crisis of modern life, is a crisis of "knowingness":
people do not understand themselves, and they make
political decisions without understanding the forces
that govern perception and behavior.
--Jonathan Lear, Professor of philosophy.
by M. Afzal Janjua
Decision Making is an unavoidable managerial
function.Even in non-work situations, it cannot be
avoided. Whether it is work or leisure, earning or
spending, teaching or learning, leading or following,
building or demolishing, reading or writing, or any
other activity decision making, determines the outcome
There are good decisions and bad decisions, prompt
decisions or delayed decisions, programmed (routine) and
non-programmed (out of routine decisions,) considered or
intuitive decisions, personal or national level
decisions. For managerial decisions of all types and
levels; knowing the techniques and tools matters a lot .
The rational decisions module is very popular but being
demanding and time consuming; it is supplemented by the
Bounded Rationality to help managers meet the daunting
task of making decisions at work. The rational model
involves steps like determining the problem, developing
alternate solutions, evaluating alternates, choosing the
best alternate, verifying and applying the solution.
Bounded rationality suggests that the number of
alternates developed is limited and the level of
satisfaction of the decision maker is more reasonable to
ensure making decisions within time limits, which is
difficult, is the number of alternates, is large and the
decision makerís level of satisfaction or aspiration is
Thinking is the very basis of decisions making. So let
us concentrate on it.Here I am not going into the
details of the modules but presenting an interesting
tool that I am sharing with you. It is based on the
concept given by Edward De Bono the well known authority
THE SIX THINKING
Each 'Thinking Hat' is a different style of thinking.
These are explained below:
1. WHITE HAT:
With this thinking hat you focus on the data available.
Look at the information you have, and see what you can
learn from it. Look for gaps in your knowledge, and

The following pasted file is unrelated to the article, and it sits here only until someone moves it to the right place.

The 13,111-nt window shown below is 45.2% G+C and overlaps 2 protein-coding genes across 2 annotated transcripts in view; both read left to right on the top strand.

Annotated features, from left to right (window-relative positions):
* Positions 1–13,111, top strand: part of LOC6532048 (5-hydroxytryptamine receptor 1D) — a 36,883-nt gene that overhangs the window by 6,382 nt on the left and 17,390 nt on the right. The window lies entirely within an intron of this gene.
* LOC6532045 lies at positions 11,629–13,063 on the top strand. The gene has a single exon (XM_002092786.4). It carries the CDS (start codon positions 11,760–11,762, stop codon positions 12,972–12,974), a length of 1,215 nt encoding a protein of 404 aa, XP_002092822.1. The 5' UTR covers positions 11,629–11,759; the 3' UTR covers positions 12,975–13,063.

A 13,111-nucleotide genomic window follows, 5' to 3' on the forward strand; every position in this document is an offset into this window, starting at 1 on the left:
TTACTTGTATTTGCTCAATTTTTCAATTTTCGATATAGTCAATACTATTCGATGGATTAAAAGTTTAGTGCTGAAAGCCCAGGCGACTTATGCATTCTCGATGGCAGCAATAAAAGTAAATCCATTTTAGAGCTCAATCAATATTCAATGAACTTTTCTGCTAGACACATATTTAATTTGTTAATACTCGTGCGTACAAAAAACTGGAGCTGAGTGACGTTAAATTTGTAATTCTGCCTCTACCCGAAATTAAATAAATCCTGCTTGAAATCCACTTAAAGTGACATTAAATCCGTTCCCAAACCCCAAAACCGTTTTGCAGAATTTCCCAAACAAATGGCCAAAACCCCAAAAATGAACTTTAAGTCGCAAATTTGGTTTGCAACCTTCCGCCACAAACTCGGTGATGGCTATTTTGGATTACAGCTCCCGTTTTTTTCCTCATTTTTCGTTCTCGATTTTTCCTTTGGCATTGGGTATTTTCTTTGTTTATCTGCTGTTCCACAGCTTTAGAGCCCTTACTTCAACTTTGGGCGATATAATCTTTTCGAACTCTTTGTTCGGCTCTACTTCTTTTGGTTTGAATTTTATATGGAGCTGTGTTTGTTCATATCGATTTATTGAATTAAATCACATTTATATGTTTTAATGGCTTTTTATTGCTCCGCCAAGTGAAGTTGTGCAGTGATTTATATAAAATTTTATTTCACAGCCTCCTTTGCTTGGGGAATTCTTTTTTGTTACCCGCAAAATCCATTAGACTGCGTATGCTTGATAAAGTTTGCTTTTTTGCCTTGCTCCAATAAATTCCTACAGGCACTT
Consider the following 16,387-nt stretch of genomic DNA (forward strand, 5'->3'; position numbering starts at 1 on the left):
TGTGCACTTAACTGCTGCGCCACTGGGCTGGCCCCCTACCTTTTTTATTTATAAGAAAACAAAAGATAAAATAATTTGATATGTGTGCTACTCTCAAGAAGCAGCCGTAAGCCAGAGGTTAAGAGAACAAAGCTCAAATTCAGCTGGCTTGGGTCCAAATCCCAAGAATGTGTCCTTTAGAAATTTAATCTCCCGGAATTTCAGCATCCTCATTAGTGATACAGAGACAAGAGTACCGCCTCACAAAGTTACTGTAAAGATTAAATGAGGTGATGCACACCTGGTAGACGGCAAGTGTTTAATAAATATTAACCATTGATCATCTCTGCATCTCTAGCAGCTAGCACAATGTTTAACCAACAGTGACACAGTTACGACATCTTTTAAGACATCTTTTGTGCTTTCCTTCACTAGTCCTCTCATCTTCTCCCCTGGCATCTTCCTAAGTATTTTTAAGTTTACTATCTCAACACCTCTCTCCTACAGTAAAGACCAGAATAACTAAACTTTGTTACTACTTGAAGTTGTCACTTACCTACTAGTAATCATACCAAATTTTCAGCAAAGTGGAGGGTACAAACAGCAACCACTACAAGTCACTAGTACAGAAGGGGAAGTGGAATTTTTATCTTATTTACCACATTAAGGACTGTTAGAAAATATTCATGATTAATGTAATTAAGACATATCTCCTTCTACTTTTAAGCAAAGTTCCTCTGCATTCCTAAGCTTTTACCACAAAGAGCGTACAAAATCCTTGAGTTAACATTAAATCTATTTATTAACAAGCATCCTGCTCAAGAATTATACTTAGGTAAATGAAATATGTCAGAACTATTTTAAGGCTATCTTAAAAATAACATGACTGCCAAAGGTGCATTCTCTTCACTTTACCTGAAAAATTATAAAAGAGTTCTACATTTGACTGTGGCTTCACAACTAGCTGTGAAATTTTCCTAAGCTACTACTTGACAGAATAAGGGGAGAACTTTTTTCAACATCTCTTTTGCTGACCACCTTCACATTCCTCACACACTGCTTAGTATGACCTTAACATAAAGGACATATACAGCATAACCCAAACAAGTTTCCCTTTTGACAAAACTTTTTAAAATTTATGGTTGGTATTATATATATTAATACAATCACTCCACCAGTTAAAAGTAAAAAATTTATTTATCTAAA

either try to fill them or take account of them.
This is where you analyze past trends, and try to
extrapolate from historical data.
2. RED HAT:
'Wearing' the red hat, you look at problems using
intuition, gut reaction, and emotion. Also try to think
how other people will react emotionally. Try to
understand the responses of people who do not fully know
3. BLACK HAT:
Using black hat thinking, you look at all the bad points
of the decision. Look at it cautiously and defensively.
Try to see why it might not work. This is important
because it highlights the weak points in a plan. It
allows you to eliminate them, alter them, or prepare
contingency plans to counter them. Black Hat thinking
helps to make your plans 'tougher' and more resilient.
It can also help you to spot fatal flaws and risks
before you embark on a course of action. Black Hat
thinking is one of the real benefits of this technique,
as many successful people get so used to thinking
positively that often they cannot see problems in
advance. This leaves them under-prepared for
4. YELLOW HAT:
The yellow hat helps you to think positively. It is the
optimistic viewpoint that helps you to see all the
benefits of the decision and the value in it. Yellow Hat
thinking helps you to keep going when everything looks
gloomy and difficult.
5. GREEN HAT
The Green Hat stands for creativity. This is where you
can develop creative solutions to a problem. It is a
freewheeling way of thinking, in which there is little
criticism of ideas. A whole range of creativity tools
can help you here.
This hat is so common to war on. It needs creativity
that is also not extinct but uncommon as our corporate
culture rarely encourages it.
6. BLUE HAT:
The Blue Hat stands for process control. This is the hat